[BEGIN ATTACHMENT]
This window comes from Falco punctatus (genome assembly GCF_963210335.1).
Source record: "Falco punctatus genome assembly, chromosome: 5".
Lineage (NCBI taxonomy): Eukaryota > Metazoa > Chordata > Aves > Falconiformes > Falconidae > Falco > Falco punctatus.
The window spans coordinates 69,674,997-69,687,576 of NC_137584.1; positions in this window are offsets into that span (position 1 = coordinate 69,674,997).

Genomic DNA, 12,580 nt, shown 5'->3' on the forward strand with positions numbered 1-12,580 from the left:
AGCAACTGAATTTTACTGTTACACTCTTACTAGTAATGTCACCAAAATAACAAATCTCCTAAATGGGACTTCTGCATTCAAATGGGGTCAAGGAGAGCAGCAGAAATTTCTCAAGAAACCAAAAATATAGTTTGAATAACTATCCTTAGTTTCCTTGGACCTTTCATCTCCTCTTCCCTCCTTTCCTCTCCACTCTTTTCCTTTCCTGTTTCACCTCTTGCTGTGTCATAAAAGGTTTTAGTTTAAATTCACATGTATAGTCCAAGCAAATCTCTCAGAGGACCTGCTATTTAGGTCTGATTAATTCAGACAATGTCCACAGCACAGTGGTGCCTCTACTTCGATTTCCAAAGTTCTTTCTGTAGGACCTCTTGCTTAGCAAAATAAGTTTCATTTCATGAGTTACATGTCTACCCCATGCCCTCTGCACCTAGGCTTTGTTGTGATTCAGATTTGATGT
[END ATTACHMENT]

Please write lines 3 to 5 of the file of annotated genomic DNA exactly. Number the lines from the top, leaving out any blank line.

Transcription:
Lineage (NCBI taxonomy): Eukaryota > Metazoa > Chordata > Aves > Falconiformes > Falconidae > Falco > Falco punctatus.
The window spans coordinates 69,674,997-69,687,576 of NC_137584.1; positions in this window are offsets into that span (position 1 = coordinate 69,674,997).

Genomic DNA, 12,580 nt, shown 5'->3' on the forward strand with positions numbered 1-12,580 from the left: